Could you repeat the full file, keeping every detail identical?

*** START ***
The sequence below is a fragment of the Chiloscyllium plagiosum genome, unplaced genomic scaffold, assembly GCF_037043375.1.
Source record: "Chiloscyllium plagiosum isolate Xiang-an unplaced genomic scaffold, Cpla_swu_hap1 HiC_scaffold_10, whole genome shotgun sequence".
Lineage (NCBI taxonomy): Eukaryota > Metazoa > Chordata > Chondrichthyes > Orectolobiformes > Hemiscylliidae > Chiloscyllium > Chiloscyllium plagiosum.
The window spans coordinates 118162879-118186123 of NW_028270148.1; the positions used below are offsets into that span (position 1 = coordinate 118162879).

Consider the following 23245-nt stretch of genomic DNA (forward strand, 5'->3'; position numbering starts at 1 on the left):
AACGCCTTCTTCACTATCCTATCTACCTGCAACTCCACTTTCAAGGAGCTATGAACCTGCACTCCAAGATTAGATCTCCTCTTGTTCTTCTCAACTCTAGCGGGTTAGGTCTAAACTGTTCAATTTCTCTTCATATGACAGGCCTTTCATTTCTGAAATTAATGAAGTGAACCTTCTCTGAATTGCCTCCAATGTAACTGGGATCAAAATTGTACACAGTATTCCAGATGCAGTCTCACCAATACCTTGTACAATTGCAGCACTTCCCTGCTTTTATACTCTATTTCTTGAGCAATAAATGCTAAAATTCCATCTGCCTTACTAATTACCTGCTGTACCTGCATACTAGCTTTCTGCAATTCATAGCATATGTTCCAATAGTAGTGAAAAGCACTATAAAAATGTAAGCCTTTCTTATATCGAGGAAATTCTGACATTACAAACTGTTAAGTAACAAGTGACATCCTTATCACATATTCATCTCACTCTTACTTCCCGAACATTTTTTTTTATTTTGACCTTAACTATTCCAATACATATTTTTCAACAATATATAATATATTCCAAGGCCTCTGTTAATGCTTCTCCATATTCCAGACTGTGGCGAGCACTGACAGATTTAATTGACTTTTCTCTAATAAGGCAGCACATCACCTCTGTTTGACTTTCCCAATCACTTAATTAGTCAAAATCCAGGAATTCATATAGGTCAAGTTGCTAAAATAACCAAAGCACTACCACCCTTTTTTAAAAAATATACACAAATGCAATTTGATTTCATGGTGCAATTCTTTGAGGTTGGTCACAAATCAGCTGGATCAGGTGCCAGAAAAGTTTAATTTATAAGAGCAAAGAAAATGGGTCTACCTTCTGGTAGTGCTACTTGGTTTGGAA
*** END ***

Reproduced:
The sequence below is a fragment of the Chiloscyllium plagiosum genome, unplaced genomic scaffold, assembly GCF_037043375.1.
Source record: "Chiloscyllium plagiosum isolate Xiang-an unplaced genomic scaffold, Cpla_swu_hap1 HiC_scaffold_10, whole genome shotgun sequence".
Lineage (NCBI taxonomy): Eukaryota > Metazoa > Chordata > Chondrichthyes > Orectolobiformes > Hemiscylliidae > Chiloscyllium > Chiloscyllium plagiosum.
The window spans coordinates 118162879-118186123 of NW_028270148.1; the positions used below are offsets into that span (position 1 = coordinate 118162879).

Consider the following 23245-nt stretch of genomic DNA (forward strand, 5'->3'; position numbering starts at 1 on the left):
AACGCCTTCTTCACTATCCTATCTACCTGCAACTCCACTTTCAAGGAGCTATGAACCTGCACTCCAAGATTAGATCTCCTCTTGTTCTTCTCAACTCTAGCGGGTTAGGTCTAAACTGTTCAATTTCTCTTCATATGACAGGCCTTTCATTTCTGAAATTAATGAAGTGAACCTTCTCTGAATTGCCTCCAATGTAACTGGGATCAAAATTGTACACAGTATTCCAGATGCAGTCTCACCAATACCTTGTACAATTGCAGCACTTCCCTGCTTTTATACTCTATTTCTTGAGCAATAAATGCTAAAATTCCATCTGCCTTACTAATTACCTGCTGTACCTGCATACTAGCTTTCTGCAATTCATAGCATATGTTCCAATAGTAGTGAAAAGCACTATAAAAATGTAAGCCTTTCTTATATCGAGGAAATTCTGACATTACAAACTGTTAAGTAACAAGTGACATCCTTATCACATATTCATCTCACTCTTACTTCCCGAACATTTTTTTTTATTTTGACCTTAACTATTCCAATACATATTTTTCAACAATATATAATATATTCCAAGGCCTCTGTTAATGCTTCTCCATATTCCAGACTGTGGCGAGCACTGACAGATTTAATTGACTTTTCTCTAATAAGGCAGCACATCACCTCTGTTTGACTTTCCCAATCACTTAATTAGTCAAAATCCAGGAATTCATATAGGTCAAGTTGCTAAAATAACCAAAGCACTACCACCCTTTTTTAAAAAATATACACAAATGCAATTTGATTTCATGGTGCAATTCTTTGAGGTTGGTCACAAATCAGCTGGATCAGGTGCCAGAAAAGTTTAATTTATAAGAGCAAAGAAAATGGGTCTACCTTCTGGTAGTGCTACTTGGTTTGGAA